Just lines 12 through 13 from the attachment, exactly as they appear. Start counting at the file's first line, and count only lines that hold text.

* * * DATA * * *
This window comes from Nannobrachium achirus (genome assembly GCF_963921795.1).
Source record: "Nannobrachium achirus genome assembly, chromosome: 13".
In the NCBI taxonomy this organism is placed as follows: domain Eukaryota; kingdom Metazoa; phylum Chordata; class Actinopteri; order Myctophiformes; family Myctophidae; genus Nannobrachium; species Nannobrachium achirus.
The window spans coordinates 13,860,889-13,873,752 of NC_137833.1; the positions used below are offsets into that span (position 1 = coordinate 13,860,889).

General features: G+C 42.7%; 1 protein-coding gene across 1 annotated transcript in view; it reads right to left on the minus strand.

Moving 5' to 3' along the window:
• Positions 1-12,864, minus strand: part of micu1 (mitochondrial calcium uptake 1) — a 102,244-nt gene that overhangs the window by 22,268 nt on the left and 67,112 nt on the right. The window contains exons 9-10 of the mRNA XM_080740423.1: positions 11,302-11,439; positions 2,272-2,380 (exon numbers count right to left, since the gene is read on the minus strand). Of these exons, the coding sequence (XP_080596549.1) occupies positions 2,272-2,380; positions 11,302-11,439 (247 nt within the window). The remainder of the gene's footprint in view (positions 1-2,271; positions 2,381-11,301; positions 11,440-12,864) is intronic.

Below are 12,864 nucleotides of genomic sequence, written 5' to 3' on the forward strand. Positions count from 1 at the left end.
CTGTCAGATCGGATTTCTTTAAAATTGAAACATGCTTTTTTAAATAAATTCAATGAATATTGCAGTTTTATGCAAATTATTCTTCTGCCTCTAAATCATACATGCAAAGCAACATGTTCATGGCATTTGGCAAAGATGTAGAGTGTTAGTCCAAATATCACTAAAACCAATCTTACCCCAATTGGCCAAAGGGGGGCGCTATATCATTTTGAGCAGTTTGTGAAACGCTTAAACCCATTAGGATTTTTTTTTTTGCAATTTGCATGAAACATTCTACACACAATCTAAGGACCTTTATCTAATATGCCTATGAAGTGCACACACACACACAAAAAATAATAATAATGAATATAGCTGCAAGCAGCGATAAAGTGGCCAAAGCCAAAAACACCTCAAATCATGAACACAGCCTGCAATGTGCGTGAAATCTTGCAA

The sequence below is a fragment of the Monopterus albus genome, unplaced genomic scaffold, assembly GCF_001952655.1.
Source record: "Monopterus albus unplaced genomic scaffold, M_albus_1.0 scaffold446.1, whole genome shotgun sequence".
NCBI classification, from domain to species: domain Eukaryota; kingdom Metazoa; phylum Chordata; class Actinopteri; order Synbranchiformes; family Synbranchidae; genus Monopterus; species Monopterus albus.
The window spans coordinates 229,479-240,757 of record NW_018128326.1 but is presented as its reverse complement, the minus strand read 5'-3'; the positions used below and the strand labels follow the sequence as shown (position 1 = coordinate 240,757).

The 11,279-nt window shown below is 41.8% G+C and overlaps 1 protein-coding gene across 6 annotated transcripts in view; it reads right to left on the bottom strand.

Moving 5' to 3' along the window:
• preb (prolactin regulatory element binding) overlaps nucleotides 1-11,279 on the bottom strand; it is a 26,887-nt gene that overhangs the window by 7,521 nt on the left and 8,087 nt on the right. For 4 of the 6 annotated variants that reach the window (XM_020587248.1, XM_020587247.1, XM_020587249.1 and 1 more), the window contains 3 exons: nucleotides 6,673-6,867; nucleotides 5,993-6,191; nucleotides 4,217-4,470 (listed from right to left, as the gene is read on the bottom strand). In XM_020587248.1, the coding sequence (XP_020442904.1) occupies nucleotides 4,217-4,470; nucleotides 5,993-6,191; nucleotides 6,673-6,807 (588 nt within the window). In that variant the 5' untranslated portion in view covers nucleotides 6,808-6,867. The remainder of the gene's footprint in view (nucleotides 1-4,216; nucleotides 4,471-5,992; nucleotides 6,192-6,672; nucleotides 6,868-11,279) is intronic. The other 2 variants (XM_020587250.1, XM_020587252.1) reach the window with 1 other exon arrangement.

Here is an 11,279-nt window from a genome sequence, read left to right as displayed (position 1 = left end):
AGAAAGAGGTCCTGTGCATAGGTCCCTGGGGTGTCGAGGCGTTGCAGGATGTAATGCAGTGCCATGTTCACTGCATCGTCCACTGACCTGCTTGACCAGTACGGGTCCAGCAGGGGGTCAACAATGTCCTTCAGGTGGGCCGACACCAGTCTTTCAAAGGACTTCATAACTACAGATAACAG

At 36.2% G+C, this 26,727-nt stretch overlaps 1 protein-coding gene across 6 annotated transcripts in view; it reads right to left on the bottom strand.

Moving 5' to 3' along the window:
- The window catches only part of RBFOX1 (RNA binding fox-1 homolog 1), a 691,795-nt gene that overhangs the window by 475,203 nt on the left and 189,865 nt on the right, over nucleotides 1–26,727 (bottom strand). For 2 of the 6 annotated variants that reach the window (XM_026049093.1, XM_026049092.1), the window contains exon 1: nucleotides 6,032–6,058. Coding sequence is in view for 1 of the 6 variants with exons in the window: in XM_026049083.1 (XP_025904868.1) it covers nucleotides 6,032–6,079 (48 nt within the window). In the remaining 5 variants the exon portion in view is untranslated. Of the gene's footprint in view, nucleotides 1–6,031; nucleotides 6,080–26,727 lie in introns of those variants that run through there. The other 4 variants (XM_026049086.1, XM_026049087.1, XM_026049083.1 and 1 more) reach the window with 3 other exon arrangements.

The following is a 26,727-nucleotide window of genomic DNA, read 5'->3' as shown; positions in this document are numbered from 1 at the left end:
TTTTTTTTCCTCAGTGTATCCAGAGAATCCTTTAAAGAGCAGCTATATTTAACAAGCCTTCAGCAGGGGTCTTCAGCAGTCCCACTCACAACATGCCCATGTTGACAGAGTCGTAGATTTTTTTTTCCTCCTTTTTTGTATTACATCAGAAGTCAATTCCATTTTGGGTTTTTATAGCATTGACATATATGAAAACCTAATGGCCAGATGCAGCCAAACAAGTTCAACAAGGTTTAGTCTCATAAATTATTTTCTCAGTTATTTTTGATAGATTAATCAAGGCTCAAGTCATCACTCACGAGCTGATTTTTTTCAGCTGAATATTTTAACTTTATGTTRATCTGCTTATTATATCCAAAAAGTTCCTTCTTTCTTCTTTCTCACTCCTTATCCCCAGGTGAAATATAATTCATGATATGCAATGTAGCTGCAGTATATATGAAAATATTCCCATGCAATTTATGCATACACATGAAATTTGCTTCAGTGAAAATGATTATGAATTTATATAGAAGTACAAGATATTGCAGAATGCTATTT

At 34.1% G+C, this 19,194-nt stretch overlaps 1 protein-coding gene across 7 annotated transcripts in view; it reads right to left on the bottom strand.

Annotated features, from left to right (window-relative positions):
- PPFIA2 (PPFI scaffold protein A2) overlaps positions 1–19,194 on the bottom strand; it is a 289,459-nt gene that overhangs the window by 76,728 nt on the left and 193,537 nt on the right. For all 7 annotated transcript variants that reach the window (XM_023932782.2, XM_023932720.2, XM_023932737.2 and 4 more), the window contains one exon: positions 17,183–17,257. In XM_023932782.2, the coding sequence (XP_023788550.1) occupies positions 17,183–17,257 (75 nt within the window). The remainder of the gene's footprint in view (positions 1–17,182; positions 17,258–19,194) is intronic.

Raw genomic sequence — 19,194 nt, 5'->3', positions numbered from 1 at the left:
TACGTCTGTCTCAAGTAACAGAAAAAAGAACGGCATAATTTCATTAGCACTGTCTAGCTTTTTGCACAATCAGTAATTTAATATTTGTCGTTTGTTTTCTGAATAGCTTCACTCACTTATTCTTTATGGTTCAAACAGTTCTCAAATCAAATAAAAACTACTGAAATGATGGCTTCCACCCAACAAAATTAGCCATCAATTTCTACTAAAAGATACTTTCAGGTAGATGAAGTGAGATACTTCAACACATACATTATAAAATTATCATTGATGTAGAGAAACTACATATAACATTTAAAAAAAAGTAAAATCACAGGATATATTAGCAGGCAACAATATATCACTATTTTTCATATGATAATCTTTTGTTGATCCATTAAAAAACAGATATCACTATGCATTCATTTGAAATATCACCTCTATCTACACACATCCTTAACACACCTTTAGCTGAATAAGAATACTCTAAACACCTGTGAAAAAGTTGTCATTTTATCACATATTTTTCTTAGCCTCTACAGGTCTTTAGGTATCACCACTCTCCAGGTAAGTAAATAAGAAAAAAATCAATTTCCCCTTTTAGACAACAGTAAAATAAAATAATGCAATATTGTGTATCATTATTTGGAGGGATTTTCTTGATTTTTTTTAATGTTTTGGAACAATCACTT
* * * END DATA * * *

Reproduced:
NCBI classification, from domain to species: domain Eukaryota; kingdom Metazoa; phylum Chordata; class Actinopteri; order Synbranchiformes; family Synbranchidae; genus Monopterus; species Monopterus albus.
The window spans coordinates 229,479-240,757 of record NW_018128326.1 but is presented as its reverse complement, the minus strand read 5'-3'; the positions used below and the strand labels follow the sequence as shown (position 1 = coordinate 240,757).